BBC NEWS Americas Africa Europe Middle East South Asia Asia Pacific Arabic Spanish Russian Chinese Welsh
BBCi CATEGORIES   TV   RADIO   COMMUNICATE   WHERE I LIVE   INDEX    SEARCH 

BBC NEWS
 You are in: Entertainment: Arts
Front Page 
World 
UK 
UK Politics 
Business 
Sci/Tech 
Health 
Education 
Entertainment 
Showbiz 
Music 
Film 
Arts 
TV and Radio 
New Media 
Reviews 
Talking Point 
In Depth 
AudioVideo 


Commonwealth Games 2002

BBC Sport

BBC Weather

SERVICES 
Thursday, 6 September, 2001, 12:48 GMT 13:48 UK
UK's art king retires
Art dealer Anthony D'Offay (right) with artist Ed Ruscha
The celebrated art dealer Anthony D'Offay has announced that he is retiring and closing his galleries in London.

Plinth
D'Offay funded Rachel Whiteread's Monument for Trafalgar Square
Mr D'Offay, 61, is seen as one of the leading figures in British art, representing key artists like Rachel Whiteread, Ron Mueck, Howard Hodgkin and Anselem Kiefer.

The retirement comes as the D'Offay Galleries are thriving and is a shock, even in art circles.

"D'Offay was crucial and this is going to leave a yawning gap in the London Gallery scene," said Louisa Buck, art critic and author of Moving Targets II, a guide to contemporary art in Britain.

D'Offay is famed for bringing star exhibitions to his relatively small gallery through his friendships with key artists from an early stage in their careers.

Howard Hodgkin
Acclaimed British painter Howard Hodgkin is a client
There is a great deal of speculation in London art circles as to why D'Offay has chosen to retire at this relatively early age and when his business is doing so well.

The Sheffield-born dealer has recently hosted an exhibition by Bill Viola that had 50,000 visitors and helped fund Rachel Whiteread's monument in Trafalgar Square.

Elsewhere he had 11 artists at the Venice Biennale and was behind acclaimed exhibitions by Jeff Koons and Ed Ruscha at the Edinburgh Festival.

The dealer himself says there is no reason other than wanting to step down while the going is good.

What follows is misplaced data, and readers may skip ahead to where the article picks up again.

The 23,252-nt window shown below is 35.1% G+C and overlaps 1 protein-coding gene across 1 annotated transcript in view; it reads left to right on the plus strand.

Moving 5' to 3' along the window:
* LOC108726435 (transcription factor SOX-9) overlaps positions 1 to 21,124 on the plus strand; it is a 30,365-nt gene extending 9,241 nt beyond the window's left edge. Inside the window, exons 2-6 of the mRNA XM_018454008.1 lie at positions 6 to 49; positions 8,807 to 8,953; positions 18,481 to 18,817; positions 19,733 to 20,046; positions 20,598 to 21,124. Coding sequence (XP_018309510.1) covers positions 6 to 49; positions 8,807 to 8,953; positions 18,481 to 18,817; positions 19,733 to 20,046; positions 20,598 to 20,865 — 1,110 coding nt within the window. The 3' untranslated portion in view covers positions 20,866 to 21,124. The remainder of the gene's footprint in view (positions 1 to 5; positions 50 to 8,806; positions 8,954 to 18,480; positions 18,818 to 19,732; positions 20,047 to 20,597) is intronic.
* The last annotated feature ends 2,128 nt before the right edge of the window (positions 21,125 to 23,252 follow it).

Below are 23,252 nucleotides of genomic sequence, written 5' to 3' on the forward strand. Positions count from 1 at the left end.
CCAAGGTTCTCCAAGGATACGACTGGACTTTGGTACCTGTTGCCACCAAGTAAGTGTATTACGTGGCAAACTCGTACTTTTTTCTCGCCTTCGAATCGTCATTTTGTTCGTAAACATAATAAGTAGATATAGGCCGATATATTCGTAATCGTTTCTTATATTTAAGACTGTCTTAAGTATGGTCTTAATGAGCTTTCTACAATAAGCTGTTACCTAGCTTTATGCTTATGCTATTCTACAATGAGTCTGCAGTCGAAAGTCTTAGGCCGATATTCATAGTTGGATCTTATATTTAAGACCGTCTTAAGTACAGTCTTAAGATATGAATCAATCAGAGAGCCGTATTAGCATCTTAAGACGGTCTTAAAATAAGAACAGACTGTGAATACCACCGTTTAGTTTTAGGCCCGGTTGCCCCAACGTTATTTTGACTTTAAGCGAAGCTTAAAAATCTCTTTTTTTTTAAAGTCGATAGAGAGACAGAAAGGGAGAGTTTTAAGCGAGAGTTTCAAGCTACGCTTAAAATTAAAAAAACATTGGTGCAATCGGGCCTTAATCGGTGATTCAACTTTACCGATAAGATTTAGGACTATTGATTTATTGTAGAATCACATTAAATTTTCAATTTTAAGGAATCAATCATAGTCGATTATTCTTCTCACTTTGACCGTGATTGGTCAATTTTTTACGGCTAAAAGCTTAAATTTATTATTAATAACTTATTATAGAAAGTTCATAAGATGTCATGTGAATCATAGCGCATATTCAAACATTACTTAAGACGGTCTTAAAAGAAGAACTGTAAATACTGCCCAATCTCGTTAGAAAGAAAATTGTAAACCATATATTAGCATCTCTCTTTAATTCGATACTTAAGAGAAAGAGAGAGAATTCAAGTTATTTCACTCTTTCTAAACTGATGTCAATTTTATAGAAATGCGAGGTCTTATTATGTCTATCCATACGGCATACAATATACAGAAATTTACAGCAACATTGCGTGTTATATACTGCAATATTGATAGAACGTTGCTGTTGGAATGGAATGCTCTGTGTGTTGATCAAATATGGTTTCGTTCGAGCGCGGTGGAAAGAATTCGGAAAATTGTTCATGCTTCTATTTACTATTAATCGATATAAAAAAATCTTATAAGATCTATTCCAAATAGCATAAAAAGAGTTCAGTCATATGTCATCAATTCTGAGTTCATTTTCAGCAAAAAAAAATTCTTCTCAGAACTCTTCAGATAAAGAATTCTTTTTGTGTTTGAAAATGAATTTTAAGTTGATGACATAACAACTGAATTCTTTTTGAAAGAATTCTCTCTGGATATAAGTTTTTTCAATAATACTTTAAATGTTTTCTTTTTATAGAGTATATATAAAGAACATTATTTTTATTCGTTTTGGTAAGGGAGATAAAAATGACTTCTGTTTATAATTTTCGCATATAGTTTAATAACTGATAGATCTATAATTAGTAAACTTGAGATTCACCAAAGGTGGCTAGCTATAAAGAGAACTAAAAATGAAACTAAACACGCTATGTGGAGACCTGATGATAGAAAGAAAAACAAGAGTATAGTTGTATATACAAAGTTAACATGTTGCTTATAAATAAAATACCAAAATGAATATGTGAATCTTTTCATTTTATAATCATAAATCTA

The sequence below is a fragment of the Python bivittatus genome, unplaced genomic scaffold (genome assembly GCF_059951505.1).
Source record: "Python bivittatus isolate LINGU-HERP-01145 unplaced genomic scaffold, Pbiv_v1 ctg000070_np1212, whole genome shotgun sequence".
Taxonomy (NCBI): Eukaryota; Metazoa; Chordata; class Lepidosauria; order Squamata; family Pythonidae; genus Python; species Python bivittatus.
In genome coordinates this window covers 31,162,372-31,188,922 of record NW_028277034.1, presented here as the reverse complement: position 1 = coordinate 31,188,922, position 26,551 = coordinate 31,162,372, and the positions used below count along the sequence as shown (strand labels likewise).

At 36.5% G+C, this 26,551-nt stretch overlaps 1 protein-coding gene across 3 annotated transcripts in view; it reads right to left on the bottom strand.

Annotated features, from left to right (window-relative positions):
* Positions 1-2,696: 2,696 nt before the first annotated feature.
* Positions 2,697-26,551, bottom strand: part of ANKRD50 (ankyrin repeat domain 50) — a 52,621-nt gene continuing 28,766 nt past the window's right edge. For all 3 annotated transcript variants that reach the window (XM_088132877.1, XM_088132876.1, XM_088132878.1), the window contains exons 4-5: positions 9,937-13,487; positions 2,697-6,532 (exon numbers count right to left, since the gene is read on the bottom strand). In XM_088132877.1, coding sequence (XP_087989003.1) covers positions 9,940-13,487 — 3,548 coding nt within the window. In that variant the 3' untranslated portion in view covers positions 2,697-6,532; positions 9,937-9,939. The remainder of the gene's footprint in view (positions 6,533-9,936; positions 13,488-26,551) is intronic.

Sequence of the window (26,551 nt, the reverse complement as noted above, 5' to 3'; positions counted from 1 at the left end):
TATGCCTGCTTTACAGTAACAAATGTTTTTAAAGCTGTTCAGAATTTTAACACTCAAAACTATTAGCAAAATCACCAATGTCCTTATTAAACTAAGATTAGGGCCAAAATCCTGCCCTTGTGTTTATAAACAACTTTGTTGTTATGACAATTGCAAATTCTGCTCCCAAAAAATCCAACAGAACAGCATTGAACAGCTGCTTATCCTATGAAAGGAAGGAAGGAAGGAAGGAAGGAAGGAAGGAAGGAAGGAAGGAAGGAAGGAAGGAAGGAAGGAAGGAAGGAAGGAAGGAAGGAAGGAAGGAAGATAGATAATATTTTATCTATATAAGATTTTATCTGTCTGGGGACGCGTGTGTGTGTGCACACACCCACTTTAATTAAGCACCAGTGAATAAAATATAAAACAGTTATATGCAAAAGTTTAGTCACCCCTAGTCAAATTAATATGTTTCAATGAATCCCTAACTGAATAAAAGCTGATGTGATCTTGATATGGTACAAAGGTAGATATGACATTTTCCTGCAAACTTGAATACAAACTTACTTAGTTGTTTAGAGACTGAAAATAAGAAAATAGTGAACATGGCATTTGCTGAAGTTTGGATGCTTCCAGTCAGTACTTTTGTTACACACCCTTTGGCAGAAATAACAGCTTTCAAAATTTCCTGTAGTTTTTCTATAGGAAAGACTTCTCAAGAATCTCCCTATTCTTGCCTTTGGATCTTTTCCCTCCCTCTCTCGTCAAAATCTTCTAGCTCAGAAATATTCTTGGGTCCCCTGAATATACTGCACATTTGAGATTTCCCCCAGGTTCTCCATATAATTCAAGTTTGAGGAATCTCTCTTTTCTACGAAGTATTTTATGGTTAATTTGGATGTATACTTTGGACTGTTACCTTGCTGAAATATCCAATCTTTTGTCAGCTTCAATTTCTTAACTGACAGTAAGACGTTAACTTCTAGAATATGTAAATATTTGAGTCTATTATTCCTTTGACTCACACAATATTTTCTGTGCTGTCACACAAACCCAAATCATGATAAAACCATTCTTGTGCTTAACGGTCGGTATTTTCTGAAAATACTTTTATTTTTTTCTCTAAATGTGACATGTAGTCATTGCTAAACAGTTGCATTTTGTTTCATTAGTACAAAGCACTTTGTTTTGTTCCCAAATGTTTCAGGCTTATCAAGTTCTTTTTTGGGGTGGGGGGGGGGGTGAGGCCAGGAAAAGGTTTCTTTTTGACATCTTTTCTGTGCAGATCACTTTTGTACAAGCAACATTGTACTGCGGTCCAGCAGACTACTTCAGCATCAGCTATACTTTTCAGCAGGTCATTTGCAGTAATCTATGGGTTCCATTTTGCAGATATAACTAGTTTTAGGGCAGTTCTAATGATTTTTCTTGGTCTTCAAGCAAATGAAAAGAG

"There is never a good time to announce one's retirement but I would rather step down when the gallery is at its height and I feel that now is the right moment," he said.

Jeff Koons' Niagara
Jeff Koons' exhibition at Edinburgh was organised by D'Offay
It may be that the willingness on the part of a new breed of public galleries to take up new artists may have dented D'Offay's remit.

Artists he has been associated with in the past include Willem de Kooning, Lucien Freud, Andy Warhol, Joseph Beuys, Georg Baselitz and a host of other illustrious contemporary artists.

But D'Offay has said he will remain involved in the art world and says he will be offering a "support service" to artists.

"He is famous for being a distinct and quirky individual and his reasons will be his own," said Buck.

See also:

07 Jun 01 | Arts
In pictures: Venice Biennale
25 Oct 99 | e-cyclopedia
Art attacks: Don't handle with care
04 Feb 99 | e-cyclopedia
Neurotic realism: Come again?
20 Jun 01 | Arts
Artist's champion dies
09 May 00 | UK
Modern times for the Tate
14 Aug 01 | Reviews
Jeff Koons: King of kitsch
23 Sep 00 | Entertainment
Shock art hits London
23 Mar 00 | UK
Artists unveil Tate Britain
Internet links:


The BBC is not responsible for the content of external internet sites

Links to more Arts stories are at the foot of the page.


E-mail this story to a friend

Links to more Arts stories